A friend of Mine just graduated with a Degree in Literature and we talk about the futures of libraries all the time. We often ask what would happen if libraries opened up a small coffee shop/stand inside of them? With enough "marketing" would people go to libraries instead?
What you do is co-opt a coffee stand to open shop right outside your front door, or in a secluded corner. That way people can get food and stay longer, but the library doesn't just turn into a coffee shop with a few books.
I've seen a few libraries with the just-outside-the-door model, and a Borders with a small Peet's upstairs. Both were well-executed.
The Cameron Village library (Raleigh, NC) has a coffee shop. The best info I could find is from their Facebook page :
> Has it been a while since you been to a library? Cameron Village Regional Library is the only library in Wake County that offers coffee bar service to its patrons! Come visit your public library and browse the stacks with a beverage in hand. Or just come and meet up with a friend and catch up before heading over to the shops and events at Cameron Village.
I've seen quite a few that execute the coffee shop idea nicely!
The main branch of the Ottawa Public Library has a nice little coffee/food shop in the middle of its main floor.
I've also visited two public libraries in smaller cities north of Toronto recently, and they also have similar shops. I think it is a great idea, as I will sometimes go to the library to work for the day and don't even have to leave the building for lunch.
Of the 4 library systems I am most familiar with around here:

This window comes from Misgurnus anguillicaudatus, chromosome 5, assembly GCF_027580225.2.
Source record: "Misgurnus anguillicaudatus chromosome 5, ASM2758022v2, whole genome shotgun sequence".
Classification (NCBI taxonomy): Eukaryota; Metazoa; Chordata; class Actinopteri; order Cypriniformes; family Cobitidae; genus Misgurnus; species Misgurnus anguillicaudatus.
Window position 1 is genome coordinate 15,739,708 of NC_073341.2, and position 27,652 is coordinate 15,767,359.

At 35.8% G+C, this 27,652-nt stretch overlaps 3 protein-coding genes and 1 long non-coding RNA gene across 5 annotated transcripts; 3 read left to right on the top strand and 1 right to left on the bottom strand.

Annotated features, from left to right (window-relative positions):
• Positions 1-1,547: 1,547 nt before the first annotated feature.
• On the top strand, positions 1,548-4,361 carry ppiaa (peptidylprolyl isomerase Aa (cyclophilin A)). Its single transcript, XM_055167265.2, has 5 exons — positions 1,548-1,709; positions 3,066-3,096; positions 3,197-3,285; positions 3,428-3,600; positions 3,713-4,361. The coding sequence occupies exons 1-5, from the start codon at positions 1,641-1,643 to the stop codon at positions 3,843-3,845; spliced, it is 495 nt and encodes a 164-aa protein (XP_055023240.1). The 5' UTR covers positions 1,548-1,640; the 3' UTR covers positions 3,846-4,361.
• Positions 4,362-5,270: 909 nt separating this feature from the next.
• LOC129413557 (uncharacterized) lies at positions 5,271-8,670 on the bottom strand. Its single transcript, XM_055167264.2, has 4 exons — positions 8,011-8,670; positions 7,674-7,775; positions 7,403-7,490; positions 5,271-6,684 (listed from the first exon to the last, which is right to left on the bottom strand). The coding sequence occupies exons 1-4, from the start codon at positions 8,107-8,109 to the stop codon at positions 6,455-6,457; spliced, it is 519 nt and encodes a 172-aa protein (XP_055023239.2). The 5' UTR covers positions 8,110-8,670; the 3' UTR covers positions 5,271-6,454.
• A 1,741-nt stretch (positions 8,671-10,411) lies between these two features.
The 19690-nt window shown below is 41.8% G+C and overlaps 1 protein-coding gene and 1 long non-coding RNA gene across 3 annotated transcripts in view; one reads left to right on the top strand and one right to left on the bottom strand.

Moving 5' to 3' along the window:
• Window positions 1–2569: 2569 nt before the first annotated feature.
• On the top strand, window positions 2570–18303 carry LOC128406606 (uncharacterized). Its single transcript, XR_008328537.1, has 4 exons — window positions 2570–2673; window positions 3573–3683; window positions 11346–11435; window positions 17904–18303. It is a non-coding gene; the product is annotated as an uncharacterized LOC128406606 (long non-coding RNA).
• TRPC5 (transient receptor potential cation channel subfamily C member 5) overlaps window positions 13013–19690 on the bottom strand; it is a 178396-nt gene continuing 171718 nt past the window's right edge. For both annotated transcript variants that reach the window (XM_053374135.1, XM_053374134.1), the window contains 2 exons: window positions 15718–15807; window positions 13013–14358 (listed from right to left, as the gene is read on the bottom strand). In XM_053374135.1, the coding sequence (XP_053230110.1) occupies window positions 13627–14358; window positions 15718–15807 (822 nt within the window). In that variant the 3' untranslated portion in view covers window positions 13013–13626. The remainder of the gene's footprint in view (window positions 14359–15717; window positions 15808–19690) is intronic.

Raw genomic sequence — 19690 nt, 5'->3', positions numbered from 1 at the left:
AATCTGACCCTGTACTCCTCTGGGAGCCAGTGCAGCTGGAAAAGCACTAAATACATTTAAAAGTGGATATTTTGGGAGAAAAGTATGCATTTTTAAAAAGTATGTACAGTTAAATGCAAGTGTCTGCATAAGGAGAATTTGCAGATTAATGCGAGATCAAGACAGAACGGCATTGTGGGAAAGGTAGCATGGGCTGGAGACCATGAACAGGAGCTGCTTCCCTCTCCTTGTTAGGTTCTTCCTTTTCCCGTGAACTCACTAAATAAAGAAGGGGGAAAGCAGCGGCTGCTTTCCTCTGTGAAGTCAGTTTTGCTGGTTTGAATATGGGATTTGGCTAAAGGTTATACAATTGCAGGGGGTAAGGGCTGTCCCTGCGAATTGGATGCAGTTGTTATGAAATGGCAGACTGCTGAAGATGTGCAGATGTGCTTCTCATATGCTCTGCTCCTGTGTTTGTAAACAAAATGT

* One in a city of 36K people doesn't have refreshments, but is located on a street with lots of restaurants and at least 3 coffee shops within a block or 2.
* One in a city of ~56K people has a coffee kiosk under a canopy/tent alongside the library (this is Southern California, weather's not too big an issue).
* The central library in a city of ~140K has a coffee shop in a sheltered part of a patio/courtyard. I don't think the branch libraries have coffee.
* Los Angeles Central library has 2 restaurants inside the main library building (Panda Express, and a sandwich counter), and a pricier white-tablecloth restaurant in the garden in front of the building. I don't know about the branch libraries.
Indianapolis Central Library is a beautiful facility (it better be, for what we spent on it) with dozens of computers throughout and a coffee bar on the first floor. There's usually a line for both. It's great. It's a setup that works there. My local branch, on the other hand, has a strict no food and drink policy. That's too bad, but you don't need marketing if you have computers. People need internet access and they will max out their library computer hours regardless.
To sliverstorm's point, the Philly-style pretzel shop across the street from my branch does a nice business with kids after school (and me any time of the week), and I long for a nice coffee shop in the adjacent vacant space.